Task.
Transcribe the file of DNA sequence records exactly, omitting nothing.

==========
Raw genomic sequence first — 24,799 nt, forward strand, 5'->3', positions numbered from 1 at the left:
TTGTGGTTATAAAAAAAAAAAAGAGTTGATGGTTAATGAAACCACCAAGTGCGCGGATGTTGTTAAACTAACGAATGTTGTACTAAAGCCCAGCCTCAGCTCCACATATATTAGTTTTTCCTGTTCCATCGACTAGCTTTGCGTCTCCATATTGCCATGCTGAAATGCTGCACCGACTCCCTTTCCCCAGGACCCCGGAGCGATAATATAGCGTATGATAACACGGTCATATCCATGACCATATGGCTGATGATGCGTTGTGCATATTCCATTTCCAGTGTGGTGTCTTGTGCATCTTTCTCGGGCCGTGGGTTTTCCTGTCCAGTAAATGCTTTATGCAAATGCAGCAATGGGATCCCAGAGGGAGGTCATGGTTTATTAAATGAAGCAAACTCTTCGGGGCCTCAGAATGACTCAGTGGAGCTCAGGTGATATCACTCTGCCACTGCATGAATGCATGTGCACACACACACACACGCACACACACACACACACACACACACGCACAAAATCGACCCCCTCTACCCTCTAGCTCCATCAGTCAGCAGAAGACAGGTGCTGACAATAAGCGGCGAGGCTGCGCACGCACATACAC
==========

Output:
Raw genomic sequence first — 24,799 nt, forward strand, 5'->3', positions numbered from 1 at the left:
TTGTGGTTATAAAAAAAAAAAAGAGTTGATGGTTAATGAAACCACCAAGTGCGCGGATGTTGTTAAACTAACGAATGTTGTACTAAAGCCCAGCCTCAGCTCCACATATATTAGTTTTTCCTGTTCCATCGACTAGCTTTGCGTCTCCATATTGCCATGCTGAAATGCTGCACCGACTCCCTTTCCCCAGGACCCCGGAGCGATAATATAGCGTATGATAACACGGTCATATCCATGACCATATGGCTGATGATGCGTTGTGCATATTCCATTTCCAGTGTGGTGTCTTGTGCATCTTTCTCGGGCCGTGGGTTTTCCTGTCCAGTAAATGCTTTATGCAAATGCAGCAATGGGATCCCAGAGGGAGGTCATGGTTTATTAAATGAAGCAAACTCTTCGGGGCCTCAGAATGACTCAGTGGAGCTCAGGTGATATCACTCTGCCACTGCATGAATGCATGTGCACACACACACACACGCACACACACACACACACACACACACGCACAAAATCGACCCCCTCTACCCTCTAGCTCCATCAGTCAGCAGAAGACAGGTGCTGACAATAAGCGGCGAGGCTGCGCACGCACATACAC